Everything you need to know about Cisco’s DX70 and DX80

Unified Communications

by Amy-jo Crowley| 22 May 2014

The benefits, the challenge and competition.

Cisco unveiled new desktop video conferencing devices at Cisco Live 2014, its annual conference.

The networking firm demonstrated the DX70 and DX80, along with other services it claims are all-in-one desktop collaboration devices.

Here's five things you need to know about them.

1. The aim

Cisco's goal is to target the business market segment it believes is in need of an easy to deploy and manageable video solution at an affordable price. The DX70 and DX80 would simplify work life by replacing phones, monitors, webcams, headsets and other communication tools.

Cisco is hoping the tools will attract third-party developers looking to create software for DX70 and DX80.

2. The benefits

Cisco has taken a low cost approach that is designed to combine a high-definition video camera and speakers for web conferencing, web browsing and other business applications into a single interface.

Both models run on the Android 4.1.1 operating system and come with the same 1.5GHz processors, along with 2GB of RAM.

The 14-inch DX70 features Cisco Intelligent Proximity for Mobile, which allows iOS and Android-based mobile devices to wirelessly sync and select Cisco endpoints when they're located near each other. The 23-inch DX80 also includes this along with Intelligent Audio, which Cisco claims can filter out background noise.

Users can also save their details including contact lists and call numbers for when other users login with a different access code and extension.

Both devices can be used as displays for tablets and notebooks running not only Android, but also Apple's iOS and MacOS, Linux and Microsoft's Windows.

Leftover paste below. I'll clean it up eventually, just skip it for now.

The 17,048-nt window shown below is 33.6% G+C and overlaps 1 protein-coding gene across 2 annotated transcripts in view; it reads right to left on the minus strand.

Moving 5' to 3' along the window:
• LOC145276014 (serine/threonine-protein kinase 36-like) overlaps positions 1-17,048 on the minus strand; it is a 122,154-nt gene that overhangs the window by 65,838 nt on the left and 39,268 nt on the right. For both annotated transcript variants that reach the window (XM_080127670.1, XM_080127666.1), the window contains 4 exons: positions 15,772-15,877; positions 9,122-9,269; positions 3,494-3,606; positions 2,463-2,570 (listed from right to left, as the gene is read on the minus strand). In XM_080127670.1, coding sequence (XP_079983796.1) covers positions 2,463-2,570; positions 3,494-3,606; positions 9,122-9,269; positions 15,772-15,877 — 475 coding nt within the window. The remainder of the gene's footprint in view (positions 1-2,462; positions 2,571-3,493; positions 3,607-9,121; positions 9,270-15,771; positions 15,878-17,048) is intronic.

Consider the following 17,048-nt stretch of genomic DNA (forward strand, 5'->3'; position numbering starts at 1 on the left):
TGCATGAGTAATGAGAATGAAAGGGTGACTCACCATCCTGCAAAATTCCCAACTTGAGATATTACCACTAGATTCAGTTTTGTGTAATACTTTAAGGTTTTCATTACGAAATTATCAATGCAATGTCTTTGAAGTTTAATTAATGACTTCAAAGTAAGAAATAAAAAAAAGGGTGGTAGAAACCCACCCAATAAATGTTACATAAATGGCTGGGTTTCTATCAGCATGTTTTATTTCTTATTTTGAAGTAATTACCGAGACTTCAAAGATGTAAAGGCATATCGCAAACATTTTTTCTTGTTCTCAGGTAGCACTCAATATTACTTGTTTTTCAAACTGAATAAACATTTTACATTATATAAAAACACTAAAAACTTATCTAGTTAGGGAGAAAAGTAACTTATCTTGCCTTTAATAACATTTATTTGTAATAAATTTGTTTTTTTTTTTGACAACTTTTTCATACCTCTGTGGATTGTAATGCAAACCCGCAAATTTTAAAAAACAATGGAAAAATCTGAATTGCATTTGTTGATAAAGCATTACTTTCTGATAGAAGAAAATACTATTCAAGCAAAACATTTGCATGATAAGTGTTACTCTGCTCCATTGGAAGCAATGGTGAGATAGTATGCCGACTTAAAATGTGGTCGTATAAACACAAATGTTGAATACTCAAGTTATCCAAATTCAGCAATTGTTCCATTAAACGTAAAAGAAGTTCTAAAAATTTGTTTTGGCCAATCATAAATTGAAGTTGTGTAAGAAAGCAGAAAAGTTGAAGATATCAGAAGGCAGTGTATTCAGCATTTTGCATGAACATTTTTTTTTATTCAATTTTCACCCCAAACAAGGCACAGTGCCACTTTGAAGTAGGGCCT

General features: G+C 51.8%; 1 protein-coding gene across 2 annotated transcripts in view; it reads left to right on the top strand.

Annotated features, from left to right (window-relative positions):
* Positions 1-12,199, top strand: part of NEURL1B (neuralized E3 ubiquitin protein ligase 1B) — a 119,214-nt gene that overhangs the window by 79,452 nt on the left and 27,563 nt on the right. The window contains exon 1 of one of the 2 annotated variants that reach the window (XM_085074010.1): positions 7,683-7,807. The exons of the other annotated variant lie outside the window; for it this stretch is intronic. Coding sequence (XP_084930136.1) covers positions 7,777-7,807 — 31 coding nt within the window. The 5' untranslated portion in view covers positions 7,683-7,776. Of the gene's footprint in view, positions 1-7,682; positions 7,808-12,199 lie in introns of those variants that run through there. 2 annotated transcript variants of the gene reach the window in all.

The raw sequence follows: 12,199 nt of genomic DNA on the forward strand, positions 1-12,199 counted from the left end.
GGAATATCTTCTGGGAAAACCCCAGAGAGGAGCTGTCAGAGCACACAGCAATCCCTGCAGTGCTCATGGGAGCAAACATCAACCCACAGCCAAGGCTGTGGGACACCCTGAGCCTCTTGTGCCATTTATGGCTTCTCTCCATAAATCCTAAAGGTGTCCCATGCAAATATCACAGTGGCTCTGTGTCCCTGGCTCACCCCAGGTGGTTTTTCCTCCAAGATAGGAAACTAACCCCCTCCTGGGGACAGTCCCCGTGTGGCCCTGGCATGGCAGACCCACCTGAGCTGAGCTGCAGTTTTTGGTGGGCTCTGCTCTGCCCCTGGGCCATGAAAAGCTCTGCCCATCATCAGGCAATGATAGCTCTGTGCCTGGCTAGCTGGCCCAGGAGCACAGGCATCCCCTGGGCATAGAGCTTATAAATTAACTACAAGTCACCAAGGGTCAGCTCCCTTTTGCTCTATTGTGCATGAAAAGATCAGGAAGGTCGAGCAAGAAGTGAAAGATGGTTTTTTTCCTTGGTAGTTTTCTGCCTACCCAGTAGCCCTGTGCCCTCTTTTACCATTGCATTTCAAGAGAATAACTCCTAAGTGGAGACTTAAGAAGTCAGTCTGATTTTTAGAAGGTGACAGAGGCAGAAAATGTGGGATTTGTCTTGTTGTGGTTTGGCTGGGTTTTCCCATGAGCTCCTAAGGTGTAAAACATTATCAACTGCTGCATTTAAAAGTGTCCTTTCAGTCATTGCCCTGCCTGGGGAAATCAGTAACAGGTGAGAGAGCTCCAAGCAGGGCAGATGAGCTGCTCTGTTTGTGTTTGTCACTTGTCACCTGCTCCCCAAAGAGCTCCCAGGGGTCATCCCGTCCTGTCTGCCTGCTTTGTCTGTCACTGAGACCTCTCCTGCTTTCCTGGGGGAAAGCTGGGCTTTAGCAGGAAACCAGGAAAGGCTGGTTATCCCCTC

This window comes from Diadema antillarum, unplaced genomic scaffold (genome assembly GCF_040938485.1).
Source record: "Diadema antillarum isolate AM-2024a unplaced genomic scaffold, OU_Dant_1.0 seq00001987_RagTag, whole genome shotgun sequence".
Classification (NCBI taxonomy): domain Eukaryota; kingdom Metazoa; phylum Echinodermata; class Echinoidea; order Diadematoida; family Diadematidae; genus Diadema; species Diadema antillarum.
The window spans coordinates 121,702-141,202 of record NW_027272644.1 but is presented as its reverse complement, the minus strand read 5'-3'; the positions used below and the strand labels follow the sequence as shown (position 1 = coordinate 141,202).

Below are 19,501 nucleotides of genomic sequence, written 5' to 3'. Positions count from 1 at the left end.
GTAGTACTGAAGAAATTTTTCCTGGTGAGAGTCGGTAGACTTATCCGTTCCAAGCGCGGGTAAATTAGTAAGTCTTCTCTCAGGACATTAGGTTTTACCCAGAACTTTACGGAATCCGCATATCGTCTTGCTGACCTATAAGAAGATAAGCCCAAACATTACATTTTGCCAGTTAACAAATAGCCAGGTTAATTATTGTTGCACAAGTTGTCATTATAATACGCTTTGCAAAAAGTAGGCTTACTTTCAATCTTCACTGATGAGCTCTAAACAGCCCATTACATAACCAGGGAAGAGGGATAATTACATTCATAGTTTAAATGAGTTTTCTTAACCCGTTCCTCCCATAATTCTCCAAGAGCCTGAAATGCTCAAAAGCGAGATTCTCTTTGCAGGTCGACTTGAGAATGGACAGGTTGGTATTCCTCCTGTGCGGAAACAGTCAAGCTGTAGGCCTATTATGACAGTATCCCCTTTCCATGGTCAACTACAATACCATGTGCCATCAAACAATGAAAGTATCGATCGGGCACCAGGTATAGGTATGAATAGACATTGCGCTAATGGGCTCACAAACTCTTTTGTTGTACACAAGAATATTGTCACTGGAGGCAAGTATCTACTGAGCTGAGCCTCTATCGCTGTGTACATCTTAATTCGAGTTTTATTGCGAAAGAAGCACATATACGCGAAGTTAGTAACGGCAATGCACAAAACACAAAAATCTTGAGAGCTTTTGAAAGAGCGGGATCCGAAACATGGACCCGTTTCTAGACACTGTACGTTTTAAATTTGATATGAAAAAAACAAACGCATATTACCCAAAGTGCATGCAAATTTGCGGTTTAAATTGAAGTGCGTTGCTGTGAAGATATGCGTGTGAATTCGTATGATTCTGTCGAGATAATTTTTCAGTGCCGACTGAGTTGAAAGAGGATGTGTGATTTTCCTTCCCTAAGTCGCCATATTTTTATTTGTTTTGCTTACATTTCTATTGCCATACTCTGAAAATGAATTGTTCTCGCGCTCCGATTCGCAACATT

Cisco also announced a personal user interface, Collaboration Meeting Room (CMR), which sits in the cloud. Users can host or join scheduled meetings from any device including third-party endpoints of soft clients like Microsoft Lync, the company said.


3. The challenge

Rich Costello, a senior research analyst at IDC who specialises in unified communications, told CBR he doesn't see mass appeal for the device.

"There's a lot of competition already out there. You've got desktop video that you can do on your PC or laptop and that's competing," he said. "You've also got global video on your tablet and that's competition. And you've got end users own smartphone devices and iPads that they're bringing to work and organisations rolling out Microsoft Lync."

"There are all these options for customers today for the phone device and so there's a real challenge there.

4. The competitors

The devices put the company into competition with Logitech, PolyCom, Avaya and other up and coming video conferencing vendors.

Earlier this year, Google also teamed up with Asus, HP and Dell to offer Chromebox for Meetings, which includes a 1080p HD camera module, a microphone, a speaker unit and an RF remote control.

5. The business model

The DX70 is available in Europe from July, while the DX80 is available from June. In terms of the pricing, list prices are $2750 for the DX70 and $3990 for the DX80, but with typical partner discounts and promotions the figures are $1000/$2000 respectively.

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